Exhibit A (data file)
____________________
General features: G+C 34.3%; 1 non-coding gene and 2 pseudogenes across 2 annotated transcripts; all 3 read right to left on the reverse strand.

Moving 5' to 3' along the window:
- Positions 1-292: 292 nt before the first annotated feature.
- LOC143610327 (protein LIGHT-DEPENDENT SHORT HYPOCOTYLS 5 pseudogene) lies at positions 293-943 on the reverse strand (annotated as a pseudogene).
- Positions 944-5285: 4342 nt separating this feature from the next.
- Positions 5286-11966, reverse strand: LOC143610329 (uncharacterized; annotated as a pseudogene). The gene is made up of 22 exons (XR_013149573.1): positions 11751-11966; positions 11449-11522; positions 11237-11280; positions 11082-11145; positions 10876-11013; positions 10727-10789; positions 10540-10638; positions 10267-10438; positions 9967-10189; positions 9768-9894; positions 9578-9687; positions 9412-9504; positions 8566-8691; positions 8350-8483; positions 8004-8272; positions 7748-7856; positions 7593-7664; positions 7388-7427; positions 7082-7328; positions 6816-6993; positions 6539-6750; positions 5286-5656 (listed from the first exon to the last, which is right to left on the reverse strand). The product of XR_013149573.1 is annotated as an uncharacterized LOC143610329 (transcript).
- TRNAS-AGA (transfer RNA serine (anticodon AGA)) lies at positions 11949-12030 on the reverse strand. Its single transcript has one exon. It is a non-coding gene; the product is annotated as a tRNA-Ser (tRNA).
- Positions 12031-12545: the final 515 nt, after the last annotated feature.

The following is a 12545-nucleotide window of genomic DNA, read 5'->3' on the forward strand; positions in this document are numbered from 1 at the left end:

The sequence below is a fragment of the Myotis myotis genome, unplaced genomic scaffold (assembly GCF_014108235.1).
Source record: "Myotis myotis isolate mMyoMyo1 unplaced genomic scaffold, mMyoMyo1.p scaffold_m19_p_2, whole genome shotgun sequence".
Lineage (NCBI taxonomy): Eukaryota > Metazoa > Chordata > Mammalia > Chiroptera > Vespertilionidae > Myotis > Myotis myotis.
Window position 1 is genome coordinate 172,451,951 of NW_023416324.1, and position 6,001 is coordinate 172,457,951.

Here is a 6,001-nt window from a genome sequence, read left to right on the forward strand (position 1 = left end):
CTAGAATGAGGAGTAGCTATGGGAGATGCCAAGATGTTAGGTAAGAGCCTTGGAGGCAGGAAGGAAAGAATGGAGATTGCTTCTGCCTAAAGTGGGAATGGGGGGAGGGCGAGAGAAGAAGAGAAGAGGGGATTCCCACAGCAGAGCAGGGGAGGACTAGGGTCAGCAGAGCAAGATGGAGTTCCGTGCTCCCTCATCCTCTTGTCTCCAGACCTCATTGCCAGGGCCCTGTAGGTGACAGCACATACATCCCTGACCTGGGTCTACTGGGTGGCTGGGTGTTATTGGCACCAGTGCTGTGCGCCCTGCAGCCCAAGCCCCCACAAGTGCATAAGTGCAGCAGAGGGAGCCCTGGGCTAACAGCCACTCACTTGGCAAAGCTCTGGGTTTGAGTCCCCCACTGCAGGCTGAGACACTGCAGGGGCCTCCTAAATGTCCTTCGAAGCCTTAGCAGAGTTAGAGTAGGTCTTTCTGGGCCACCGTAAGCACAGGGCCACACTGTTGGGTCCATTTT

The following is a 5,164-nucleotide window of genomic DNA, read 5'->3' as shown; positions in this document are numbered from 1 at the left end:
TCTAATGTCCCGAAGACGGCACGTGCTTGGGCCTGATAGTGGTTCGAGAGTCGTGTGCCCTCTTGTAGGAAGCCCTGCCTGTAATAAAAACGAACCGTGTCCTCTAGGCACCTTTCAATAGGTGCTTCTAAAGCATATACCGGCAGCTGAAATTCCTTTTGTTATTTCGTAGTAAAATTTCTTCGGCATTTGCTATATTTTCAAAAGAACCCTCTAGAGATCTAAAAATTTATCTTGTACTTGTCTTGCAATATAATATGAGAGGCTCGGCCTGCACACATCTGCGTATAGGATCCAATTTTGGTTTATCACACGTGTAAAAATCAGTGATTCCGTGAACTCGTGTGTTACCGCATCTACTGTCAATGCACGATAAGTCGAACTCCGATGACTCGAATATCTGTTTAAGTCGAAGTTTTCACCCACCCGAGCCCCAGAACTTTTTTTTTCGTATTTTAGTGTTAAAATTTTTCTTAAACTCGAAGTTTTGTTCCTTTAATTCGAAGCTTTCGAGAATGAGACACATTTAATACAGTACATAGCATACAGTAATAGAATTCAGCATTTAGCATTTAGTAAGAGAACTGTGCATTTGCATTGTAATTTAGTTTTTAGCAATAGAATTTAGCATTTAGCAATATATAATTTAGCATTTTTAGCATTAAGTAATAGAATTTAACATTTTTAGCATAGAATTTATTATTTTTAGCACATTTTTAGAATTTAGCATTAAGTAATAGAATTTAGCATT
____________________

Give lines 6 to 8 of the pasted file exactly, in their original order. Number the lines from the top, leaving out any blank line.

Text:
- Positions 5286-11966, reverse strand: LOC143610329 (uncharacterized; annotated as a pseudogene). The gene is made up of 22 exons (XR_013149573.1): positions 11751-11966; positions 11449-11522; positions 11237-11280; positions 11082-11145; positions 10876-11013; positions 10727-10789; positions 10540-10638; positions 10267-10438; positions 9967-10189; positions 9768-9894; positions 9578-9687; positions 9412-9504; positions 8566-8691; positions 8350-8483; positions 8004-8272; positions 7748-7856; positions 7593-7664; positions 7388-7427; positions 7082-7328; positions 6816-6993; positions 6539-6750; positions 5286-5656 (listed from the first exon to the last, which is right to left on the reverse strand). The product of XR_013149573.1 is annotated as an uncharacterized LOC143610329 (transcript).
- TRNAS-AGA (transfer RNA serine (anticodon AGA)) lies at positions 11949-12030 on the reverse strand. Its single transcript has one exon. It is a non-coding gene; the product is annotated as a tRNA-Ser (tRNA).
- Positions 12031-12545: the final 515 nt, after the last annotated feature.